pastel painting - Jill Stefani Wagner, “Promenade,” Pastel on UArt pastel board, 12
Jill Stefani Wagner, “Promenade,” Pastel on UArt pastel board, 12" x 9", Private collection

The following is part of a series that features the best artists who are teaching others how to paint through online workshops at Check out Jill Stefani Wagner’s “5 Step Pastel Painting” workshop here.

Sketches for Pastel Painting: Jill Stefani Wagner’s Visual Brainstorming

by Laura Vailati
Art enthusiast and Editor at Miami Niche

“Before you can break the rules you need to know the fundamentals of art,” said artist Jill Stefani Wagner, who was one of the field painter faculty members at the 10th Plein Air Convention and Expo (PACE), in Denver, Colorado, and will be among the faculty members in the third edition of Pastel Live in August 2023.

When Jill decided to study art she soon realized that in university classes of the late 1970s and early 1980s, the teaching of traditional art was not valued compared to the “freedom of expression” typical of certain artistic currents.

Jill Stefan Wagner, “From Lands End,” Pastel painting on UArt pastel board, 12" x 9", Private collection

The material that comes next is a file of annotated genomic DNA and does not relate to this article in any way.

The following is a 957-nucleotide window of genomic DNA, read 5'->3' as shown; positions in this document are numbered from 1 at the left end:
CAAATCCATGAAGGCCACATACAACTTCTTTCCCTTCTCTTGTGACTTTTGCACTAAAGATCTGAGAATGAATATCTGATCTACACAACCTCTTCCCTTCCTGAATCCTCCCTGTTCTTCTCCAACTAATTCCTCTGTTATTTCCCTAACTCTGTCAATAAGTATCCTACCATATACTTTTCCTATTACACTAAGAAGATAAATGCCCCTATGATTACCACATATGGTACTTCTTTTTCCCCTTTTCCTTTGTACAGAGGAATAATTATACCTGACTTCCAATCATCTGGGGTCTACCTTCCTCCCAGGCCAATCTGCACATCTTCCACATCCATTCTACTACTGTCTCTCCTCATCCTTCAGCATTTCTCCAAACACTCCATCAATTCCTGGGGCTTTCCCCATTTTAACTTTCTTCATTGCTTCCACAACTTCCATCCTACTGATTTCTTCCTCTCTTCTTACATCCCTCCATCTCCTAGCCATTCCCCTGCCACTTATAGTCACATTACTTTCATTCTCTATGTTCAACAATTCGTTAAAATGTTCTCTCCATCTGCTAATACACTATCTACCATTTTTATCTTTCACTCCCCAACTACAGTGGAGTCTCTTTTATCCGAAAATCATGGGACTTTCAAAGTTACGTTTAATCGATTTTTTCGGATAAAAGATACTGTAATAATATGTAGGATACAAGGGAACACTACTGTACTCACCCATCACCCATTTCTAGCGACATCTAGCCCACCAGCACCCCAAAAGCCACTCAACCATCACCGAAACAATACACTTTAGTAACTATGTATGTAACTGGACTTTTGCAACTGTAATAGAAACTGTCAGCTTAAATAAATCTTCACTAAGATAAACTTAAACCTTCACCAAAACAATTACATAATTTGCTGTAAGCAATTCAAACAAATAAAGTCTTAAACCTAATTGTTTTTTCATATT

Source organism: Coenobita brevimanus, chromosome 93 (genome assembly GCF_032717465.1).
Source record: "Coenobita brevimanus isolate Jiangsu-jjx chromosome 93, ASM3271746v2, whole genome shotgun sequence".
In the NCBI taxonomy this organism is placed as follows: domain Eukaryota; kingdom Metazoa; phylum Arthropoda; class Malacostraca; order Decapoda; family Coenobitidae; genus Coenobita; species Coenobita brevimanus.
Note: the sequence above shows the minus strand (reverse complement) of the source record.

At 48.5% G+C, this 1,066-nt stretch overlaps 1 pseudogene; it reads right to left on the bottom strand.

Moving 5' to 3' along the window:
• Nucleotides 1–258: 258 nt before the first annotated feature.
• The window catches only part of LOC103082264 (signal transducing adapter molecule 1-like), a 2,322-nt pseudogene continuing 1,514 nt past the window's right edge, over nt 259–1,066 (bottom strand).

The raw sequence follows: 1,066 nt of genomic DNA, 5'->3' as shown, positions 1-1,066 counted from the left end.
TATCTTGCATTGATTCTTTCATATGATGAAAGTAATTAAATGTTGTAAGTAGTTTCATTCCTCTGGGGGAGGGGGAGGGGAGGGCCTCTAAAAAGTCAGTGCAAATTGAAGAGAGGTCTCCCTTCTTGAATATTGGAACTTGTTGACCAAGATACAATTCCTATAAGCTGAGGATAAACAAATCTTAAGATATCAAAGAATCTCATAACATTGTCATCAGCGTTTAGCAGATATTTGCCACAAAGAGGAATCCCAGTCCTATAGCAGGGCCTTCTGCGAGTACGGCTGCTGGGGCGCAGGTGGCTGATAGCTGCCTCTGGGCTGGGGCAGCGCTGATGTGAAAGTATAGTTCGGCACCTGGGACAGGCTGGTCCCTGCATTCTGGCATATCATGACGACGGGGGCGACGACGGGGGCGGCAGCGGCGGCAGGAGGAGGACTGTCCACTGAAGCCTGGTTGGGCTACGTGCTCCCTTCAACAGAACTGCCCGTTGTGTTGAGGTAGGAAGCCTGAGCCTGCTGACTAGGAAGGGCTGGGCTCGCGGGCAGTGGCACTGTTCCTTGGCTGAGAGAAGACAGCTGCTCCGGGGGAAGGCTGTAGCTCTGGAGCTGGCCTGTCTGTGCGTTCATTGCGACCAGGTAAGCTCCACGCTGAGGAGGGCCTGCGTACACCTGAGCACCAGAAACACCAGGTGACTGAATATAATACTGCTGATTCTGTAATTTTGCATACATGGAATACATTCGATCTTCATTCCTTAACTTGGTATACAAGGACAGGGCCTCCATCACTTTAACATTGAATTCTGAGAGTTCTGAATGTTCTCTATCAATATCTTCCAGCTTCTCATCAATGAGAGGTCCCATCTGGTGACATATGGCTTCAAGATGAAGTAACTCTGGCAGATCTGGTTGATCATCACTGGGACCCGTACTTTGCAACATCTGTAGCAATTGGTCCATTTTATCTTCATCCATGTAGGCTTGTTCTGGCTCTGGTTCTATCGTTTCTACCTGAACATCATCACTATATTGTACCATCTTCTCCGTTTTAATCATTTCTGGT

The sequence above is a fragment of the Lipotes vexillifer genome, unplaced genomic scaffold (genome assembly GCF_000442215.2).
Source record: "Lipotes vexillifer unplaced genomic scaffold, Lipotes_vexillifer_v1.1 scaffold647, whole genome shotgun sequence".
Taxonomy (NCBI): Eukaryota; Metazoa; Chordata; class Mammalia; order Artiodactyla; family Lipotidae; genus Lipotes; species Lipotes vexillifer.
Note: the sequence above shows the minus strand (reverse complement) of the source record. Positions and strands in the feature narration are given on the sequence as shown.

Jill Stefani Wagner, “From Lands End,” Pastel on UArt pastel board, 12″ x 9″, Private collection

Born and raised in Michigan, she earned a BFA in Painting with a Major in Art History at the University of Michigan Art School. In her early 20s, however, the desire to become financially independent led her to take a Graphic Design course, which was followed by a long career in advertising.

Working her way up through the ranks with persistence to distinguish herself as an advertising professional, Jill became a creative director and later Vice President of an ad agency. She then decided to open her own agency: an inspirational, but also very stressful environment, especially when she found herself balancing work and family commitments.

The profession engaged her for almost 30 years. There, she was able to learn professional practices that she later translated into her artistic career: from the organization of materials, to compositional rigor, to adhering to client deadlines.

This has profoundly marked her way of working and is greatly appreciated both by the gallerists who represent her and by institutions, such as the Pastel Society of America and the International Association of Pastel Societies (of which she is Master Circle status) to name a few.

Jill Stefan Wagner, “Convergence,” Pastel painting on UArt Dark pastel paper, 9" x 12"
Jill Stefani Wagner, “Convergence,” Pastel on UArt Dark pastel paper, 9″ x 12″

Despite her day job, the dream of devoting herself completely to art had never left her, and her dormant desire took shape when she accidentally attended the Door County Festival in Wisconsin: observing the many artists working en plein air, she realized that was the kind of art she wanted to pursue, working immersed in nature. It was a way to channel her passion for art into her love of outdoor activities. (Ten years later Jill was honored to be an invited artist of the exclusive Door County Festival.)